Do you aspire to a seat in the boardroom or do you associate it with Alan Sugar and hot air? Your answer to this question may be driven as much by gender as by ambition.
In 2011 Lord Davies, former Trade Minister, set a goal that by the end of 2015, 25% of board members in FTSE 100 companies should be women. In March, government figures reported 23.5% achieved, but this has since been attributed to a rise in the number of non-executive female directors, rather than those involved in day to day company running and looking outside of FTSE 100 the minority status of female board members is clear. A year later The Guardian reported, “Efforts to appoint more women to the boards of Britain’s biggest companies have stalled, while men still exert a tight grip on key decision-making positions, new data has revealed.”
Does it really matter?
Board members are also known as the C-suite. These are the people who make the big decisions and hold most power within an organisation. Such executives are expected to lead, guide and build a company rather than provide pure functional or technical know-how and their salaries reflect these extra demands.
Those who argue for women board members emphasise how female traits spill into their management style, making it more neutral and less ego-driven –in other words, a nicer place to work. Recent McKinsey* research confirms that C-level women are loath to make decisions they don’t understand and are therefore more likely to ensure everyone in the boardroom takes part – leading with compassion and fairness.
Yet,C-level women getting everyone to input could simply prolong decision-making and we all know that bringing new perspectives can increase conflict, dissatisfaction and distrust. When Marissa Mayer, took the role of President and CEO at Yahoo, her leadership banned telecommuting and instituted a performance review system based on a bell curve, with those at the low end being fired. Perhaps not the compassion or fairness you’d expect.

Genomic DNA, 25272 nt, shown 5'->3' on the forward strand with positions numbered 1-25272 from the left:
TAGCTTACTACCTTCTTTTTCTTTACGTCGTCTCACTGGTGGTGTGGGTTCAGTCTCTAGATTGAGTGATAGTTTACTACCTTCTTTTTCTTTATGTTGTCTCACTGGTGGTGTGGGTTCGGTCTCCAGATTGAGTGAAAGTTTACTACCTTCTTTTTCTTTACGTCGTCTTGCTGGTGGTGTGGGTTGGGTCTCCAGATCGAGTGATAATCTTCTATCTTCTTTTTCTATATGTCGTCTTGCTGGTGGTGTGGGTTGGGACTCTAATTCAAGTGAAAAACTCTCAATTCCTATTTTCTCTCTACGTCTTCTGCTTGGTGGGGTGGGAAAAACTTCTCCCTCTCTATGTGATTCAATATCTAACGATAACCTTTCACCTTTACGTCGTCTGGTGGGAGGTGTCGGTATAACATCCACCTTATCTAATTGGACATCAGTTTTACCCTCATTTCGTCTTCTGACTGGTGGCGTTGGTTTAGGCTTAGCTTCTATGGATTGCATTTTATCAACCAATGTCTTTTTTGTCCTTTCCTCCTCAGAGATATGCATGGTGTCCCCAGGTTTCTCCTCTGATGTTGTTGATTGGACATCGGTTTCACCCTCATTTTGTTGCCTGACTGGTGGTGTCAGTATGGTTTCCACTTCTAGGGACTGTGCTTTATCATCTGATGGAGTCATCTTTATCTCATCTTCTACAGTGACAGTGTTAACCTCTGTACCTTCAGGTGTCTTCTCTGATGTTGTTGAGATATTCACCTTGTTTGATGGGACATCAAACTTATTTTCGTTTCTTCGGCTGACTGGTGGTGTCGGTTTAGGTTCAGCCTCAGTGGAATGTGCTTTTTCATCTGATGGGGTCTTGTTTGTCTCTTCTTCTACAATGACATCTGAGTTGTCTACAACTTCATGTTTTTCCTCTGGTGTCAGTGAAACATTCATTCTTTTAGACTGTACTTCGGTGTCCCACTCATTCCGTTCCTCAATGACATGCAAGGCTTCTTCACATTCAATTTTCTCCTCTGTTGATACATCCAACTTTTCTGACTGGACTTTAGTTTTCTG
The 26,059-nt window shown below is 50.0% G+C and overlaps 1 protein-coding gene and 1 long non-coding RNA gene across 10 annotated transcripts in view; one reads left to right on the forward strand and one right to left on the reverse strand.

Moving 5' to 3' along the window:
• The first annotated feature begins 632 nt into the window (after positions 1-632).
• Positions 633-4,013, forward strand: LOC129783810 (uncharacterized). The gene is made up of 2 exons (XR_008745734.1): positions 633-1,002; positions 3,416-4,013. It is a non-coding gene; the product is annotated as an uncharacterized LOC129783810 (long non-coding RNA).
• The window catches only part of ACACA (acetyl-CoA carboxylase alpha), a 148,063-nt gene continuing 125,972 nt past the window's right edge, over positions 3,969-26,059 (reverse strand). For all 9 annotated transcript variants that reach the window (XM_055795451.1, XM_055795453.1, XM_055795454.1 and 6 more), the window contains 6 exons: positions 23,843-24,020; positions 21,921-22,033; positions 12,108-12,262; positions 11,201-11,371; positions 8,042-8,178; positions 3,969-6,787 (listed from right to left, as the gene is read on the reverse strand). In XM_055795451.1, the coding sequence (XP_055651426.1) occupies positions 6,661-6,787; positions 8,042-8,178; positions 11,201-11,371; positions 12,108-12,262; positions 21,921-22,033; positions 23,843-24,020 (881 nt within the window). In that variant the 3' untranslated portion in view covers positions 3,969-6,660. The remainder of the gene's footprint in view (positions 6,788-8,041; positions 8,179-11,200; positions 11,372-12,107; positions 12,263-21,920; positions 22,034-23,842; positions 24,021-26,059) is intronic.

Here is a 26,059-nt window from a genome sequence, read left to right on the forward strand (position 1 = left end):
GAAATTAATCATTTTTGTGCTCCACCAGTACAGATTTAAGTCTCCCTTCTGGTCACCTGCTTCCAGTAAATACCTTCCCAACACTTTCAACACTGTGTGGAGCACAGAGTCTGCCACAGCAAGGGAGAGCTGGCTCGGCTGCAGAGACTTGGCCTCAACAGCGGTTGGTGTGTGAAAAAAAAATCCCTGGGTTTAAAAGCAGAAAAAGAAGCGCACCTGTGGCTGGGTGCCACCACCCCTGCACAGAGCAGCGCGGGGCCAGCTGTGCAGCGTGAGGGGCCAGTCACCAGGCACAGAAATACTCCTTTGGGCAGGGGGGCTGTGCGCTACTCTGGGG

A glass ceiling or a considered choice?
In countries where gender equality is highly valued, such as Scandinavia and the Netherlands, women directors are the norm rather than the exception. Norway now has a mandatory quota system of 40%, believing that at least three women on the board are optimum for changing company dynamics.
Flexible working and maternity provisions in such countries, also encourage women to aspire and remain at board level as part of their career plan. Sharing the family workload is an obvious way to remove traditional barriers and paves the way for future generations to follow in their mother’s footsteps.
Merit or metrics?
The jury may still be out, but there is no doubt that by merit or metrics, more and more women are finding a seat in the boardroom. The largest companies may still be male dominated, but school level engagement, start-up funding and government backing, mean that in the UK at least, there’s a real desire to increase female representation. Although going forward it would be hoped that individuals might continue to be judged and selected based on their abilities and company fit, rather than their gender.